Area directors get familiar with their cities, Shannon added. They get to know local law enforcement, and they know their way around.
“When you're in the heart of the city and familiar with your city, you know the ‘good streets’ from the ‘bad streets,’ or you know the places where it might be a little bit more safe for someone who's technically not from there,” she said.
Vagabond implements safe environment practices adopted by the Church in the wake of the sex abuse scandals. Missionaries are cautioned against spending time with teens late at night without parental awareness and permission, Shannon said. That naturally cuts down on some risky situations.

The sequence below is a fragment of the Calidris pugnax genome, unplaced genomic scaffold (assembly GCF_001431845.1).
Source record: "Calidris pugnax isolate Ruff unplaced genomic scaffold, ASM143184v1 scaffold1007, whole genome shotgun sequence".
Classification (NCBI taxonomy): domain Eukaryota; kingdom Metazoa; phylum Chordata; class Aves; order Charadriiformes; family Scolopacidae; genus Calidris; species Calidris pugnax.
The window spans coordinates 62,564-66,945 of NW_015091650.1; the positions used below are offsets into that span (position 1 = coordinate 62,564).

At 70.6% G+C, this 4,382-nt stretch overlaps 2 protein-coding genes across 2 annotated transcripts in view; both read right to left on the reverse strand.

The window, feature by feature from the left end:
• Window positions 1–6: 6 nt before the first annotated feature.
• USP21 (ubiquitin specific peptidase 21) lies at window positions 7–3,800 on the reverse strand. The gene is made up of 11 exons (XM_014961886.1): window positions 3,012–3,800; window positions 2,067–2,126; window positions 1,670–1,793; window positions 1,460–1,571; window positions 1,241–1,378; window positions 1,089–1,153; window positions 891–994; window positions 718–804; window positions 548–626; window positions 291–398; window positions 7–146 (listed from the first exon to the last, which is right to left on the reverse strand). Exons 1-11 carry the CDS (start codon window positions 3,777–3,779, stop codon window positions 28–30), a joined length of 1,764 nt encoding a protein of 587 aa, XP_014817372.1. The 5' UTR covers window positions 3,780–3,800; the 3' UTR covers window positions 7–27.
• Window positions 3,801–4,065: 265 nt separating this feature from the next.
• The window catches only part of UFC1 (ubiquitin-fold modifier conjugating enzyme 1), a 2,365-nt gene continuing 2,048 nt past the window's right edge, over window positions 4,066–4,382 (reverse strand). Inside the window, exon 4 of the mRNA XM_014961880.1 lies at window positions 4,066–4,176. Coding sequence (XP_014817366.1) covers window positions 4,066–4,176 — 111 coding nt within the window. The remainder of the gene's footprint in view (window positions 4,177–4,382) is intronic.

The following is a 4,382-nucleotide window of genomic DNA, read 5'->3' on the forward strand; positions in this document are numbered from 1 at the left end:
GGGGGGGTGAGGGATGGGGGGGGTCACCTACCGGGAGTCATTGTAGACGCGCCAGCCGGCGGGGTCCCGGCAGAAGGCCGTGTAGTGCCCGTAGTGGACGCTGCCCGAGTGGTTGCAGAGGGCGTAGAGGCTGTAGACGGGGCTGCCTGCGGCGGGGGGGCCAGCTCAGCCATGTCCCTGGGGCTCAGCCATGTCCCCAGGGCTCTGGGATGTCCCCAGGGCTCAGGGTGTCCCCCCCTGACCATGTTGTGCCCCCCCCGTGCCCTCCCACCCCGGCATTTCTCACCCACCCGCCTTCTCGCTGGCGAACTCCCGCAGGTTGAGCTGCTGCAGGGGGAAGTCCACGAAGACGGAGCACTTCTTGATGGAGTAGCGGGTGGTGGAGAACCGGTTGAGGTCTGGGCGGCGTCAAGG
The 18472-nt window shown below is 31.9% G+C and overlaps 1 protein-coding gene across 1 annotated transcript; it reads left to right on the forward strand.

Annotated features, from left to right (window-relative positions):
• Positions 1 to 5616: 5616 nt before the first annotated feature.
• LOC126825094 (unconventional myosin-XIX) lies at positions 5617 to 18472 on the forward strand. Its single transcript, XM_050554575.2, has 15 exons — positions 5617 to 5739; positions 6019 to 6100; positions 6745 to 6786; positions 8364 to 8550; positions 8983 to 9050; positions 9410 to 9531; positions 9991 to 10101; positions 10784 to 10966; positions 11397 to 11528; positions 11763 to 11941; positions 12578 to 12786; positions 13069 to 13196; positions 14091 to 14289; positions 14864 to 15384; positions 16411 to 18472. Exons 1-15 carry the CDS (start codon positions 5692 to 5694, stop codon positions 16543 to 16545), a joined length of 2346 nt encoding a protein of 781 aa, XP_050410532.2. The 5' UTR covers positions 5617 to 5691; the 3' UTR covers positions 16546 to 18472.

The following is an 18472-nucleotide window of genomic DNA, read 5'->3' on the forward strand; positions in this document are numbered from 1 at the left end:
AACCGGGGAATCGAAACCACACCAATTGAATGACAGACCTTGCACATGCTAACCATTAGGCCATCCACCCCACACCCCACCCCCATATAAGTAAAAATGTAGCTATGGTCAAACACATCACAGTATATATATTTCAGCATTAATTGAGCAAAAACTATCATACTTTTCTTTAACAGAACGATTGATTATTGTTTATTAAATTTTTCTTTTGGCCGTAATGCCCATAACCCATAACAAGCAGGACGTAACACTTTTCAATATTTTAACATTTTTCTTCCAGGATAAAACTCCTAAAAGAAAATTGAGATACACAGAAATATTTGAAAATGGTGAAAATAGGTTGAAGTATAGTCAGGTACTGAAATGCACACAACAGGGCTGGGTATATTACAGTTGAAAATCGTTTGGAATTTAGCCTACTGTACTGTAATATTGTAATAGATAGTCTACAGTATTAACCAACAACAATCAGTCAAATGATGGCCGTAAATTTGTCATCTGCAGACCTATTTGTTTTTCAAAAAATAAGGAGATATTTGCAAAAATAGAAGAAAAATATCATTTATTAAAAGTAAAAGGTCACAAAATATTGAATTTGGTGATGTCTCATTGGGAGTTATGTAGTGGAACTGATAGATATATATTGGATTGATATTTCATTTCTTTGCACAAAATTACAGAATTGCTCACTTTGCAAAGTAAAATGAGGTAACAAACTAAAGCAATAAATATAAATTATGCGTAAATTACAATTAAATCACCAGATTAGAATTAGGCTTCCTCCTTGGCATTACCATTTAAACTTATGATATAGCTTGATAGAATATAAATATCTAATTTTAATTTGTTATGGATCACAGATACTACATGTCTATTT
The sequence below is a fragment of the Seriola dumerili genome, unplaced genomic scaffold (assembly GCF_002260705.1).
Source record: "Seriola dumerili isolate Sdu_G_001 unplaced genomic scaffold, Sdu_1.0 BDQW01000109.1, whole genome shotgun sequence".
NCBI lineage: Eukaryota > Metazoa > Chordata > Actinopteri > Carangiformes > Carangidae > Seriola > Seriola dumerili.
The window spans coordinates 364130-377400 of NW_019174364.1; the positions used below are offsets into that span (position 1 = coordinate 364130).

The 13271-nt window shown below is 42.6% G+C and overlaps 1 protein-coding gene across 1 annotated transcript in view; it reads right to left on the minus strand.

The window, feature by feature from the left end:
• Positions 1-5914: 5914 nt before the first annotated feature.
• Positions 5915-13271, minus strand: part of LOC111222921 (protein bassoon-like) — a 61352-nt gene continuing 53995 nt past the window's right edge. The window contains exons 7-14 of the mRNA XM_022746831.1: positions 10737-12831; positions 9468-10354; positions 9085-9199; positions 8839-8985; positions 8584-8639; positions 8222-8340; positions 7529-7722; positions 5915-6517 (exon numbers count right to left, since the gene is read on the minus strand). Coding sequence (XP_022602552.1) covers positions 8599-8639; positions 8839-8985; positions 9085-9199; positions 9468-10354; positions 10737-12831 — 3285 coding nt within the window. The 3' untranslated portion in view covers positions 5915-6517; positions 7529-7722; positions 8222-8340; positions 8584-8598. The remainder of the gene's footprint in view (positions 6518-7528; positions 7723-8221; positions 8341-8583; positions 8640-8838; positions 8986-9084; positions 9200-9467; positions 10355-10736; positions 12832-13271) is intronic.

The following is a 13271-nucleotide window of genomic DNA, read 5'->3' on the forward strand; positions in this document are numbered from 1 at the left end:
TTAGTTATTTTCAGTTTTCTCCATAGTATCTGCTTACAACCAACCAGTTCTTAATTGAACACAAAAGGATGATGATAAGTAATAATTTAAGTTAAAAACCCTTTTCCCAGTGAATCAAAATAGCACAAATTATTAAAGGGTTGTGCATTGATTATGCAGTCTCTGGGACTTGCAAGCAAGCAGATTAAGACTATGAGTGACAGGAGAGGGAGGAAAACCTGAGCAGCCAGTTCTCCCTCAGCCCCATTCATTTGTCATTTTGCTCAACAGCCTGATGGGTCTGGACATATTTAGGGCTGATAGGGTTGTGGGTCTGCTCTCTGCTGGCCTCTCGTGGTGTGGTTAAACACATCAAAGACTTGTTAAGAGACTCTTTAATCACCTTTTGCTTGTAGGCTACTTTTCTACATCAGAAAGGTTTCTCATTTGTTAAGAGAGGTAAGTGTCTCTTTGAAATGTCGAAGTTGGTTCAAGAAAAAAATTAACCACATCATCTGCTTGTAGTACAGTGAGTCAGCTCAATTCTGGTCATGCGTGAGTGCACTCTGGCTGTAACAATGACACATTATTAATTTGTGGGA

Missionaries are also taught to pay attention to potentially dangerous situations – both for themselves, and for the teens they spend time with.
“For example, some of our teens this past spring in Pittsburgh have been attending what they call ‘Airbnb parties,’ which are parties at an overnight rental property…There are obviously a lot of issues with that, including violent issues when random people are showing up,” Shannon said.
“And so for our missionaries, they obviously knew, okay, if a teen is asking me to bring them to a location that I've never brought them to before, I'm going to double check that with your parents….If it's at a certain time, you know, like late evening, then no, absolutely not…This is not something I'm going to walk into and participate in, this might be unsafe.”
“And then they even caution our teens away from it, because they're not thinking it through. So just being like, ‘Hey, you know, I'm not going to do it, but this is why I'm not going to do it, to help your safety.’”